Sunday, May 13, 2012

Tools - Interactive Gapfill Exercise Code Generator

For teacher bloggers etc

This has now been superseded by Version 2 which has been well tried and tested and I recommend you use it rather than this one.

With this generator you can make interactive gapfill exercises for your blog or web page. If you want to make an exercise without the interactivity, you can use just the HTML (without the buttons) and the CSS. You could also use this for generating worksheets, but you'd be better going to my Multi-function gapfill generator
  1. Use the program to automatically generate a gapfill exercise
  2. The program will also generate the HTML and Javascript code you need for this particular exercise and it's answers
  3. Copy the rest of the Javascript and CSS code into your blog post or web page
Note - I've made some important changes to the instructions since this was first published.

Saturday, May 5, 2012

Beyond 1,2,3 - Conditionals in The Little Prince

In a recent edition of GrammarGirl, the 1,2,3 system of looking at conditionals was criticised because it couldn't account for sentences like these:
  • If he died fighting, why didn’t they tell us about it?
  • If Squiggly knows the answer, he isn’t saying
These don't seem to me to be very common types of conditional, both of them meaning something like 'if it's the case that' and being examples of what I call Pseudo conditionals, where the result doesn't logically follow from the condition, which I've recently written about in - Beyond 1,2,3 - Conditionals that don't fit the system.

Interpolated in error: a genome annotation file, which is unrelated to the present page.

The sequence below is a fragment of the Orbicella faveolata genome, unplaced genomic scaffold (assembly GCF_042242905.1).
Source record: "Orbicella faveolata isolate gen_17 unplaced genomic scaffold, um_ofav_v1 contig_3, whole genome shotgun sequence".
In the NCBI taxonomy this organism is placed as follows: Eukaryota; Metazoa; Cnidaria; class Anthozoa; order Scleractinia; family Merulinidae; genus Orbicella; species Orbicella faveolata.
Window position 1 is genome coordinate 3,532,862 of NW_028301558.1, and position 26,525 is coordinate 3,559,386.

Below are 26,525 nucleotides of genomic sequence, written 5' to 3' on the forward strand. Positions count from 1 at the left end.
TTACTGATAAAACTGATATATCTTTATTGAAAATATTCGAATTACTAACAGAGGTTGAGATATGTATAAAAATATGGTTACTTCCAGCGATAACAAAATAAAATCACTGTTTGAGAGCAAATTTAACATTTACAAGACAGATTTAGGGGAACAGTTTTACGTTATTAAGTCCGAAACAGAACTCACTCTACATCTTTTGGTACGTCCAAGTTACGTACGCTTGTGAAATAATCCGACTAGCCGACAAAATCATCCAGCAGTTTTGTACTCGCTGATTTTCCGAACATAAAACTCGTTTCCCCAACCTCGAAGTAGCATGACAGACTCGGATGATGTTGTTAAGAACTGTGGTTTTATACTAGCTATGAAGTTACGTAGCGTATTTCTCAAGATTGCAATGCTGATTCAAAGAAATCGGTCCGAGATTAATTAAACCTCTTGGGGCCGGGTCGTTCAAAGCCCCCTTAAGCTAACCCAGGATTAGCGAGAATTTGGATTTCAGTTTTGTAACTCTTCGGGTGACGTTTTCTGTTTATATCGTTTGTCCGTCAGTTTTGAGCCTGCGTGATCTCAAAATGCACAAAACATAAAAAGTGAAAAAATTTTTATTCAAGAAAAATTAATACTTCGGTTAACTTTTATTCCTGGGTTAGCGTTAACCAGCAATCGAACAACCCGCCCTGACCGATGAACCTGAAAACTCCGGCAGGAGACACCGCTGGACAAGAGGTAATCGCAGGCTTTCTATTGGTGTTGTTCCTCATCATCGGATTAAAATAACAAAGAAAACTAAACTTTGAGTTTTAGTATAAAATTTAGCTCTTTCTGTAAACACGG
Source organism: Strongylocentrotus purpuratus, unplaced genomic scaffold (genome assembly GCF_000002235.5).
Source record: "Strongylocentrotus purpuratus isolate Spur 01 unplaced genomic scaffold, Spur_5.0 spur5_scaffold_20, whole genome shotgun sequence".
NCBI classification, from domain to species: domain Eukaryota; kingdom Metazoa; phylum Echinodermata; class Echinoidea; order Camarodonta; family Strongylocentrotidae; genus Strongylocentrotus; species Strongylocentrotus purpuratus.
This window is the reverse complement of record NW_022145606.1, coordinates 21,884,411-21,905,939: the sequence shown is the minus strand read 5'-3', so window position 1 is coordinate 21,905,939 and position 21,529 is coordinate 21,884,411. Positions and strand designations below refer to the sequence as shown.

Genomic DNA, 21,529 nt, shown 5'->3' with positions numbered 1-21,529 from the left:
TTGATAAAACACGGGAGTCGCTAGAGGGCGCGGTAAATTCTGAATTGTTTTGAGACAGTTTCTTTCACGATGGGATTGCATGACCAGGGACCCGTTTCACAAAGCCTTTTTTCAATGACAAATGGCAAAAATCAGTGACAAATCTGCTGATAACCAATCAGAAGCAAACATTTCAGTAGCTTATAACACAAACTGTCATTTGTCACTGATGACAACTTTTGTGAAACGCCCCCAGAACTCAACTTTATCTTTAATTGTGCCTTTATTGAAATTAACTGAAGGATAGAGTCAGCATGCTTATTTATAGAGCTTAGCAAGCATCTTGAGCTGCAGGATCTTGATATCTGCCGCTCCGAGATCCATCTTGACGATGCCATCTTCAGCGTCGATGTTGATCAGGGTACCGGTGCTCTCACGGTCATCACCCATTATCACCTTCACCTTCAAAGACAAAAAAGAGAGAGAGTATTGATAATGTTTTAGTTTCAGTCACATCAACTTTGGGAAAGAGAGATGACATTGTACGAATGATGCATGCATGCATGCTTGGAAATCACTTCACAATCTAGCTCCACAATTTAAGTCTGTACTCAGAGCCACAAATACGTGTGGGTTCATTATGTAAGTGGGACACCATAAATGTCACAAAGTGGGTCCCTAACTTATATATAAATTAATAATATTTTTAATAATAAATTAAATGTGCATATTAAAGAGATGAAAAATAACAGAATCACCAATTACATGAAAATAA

But it's impossible to know how common this type is unless you have access to the sort of data (and the skills to process it) that linguists have. So I thought it might be interesting to see how often these types might occur in a well known novel.
The Little Prince is known all over the world, is nice and short, and the text is available online for anyone to check that I've done this properly. I've taken every instance of sentences including if (there are about 70) and tried to categorise them.

Thursday, May 3, 2012

Beyond 1, 2, 3 - The conditionals that don't fit into the system


It's long been fashionable to criticise the system of teaching conditionals where we categorise them as 1st, 2nd, 3rd etc, but so far nobody seems to have come up with a better method for teaching conditionals that everyone agrees on.
One of the arguments against the 0,1,2,3 system is that there are a lot of sentences with if-clauses that can't be categorised as 1st, 2nd or 3rd Conditionals.
I think a lot of this criticism is based on a misunderstanding. The 0,1,2,3 system is not meant to be a system of analysing every conceivable if-clause, but a way to help learners form valid conditional sentences from quite an early stage in their learning.
Partly in response to this criticism, in this post I want to look at some of those types of sentence with if-clauses that don't fit in to the standard 0,1,2,3 way of looking at conditionals. I have two aims here:
  • To show that a lot of the so-called conditionals that cannot be categorised as Zero, 1st, 2nd, 3rd or Mixed Conditional are not what I would call true conditionals at all, but what I'm going to call pseudo conditionals
  • To show that there are several fairly common and easily recognisable patterns among these pseudo conditionals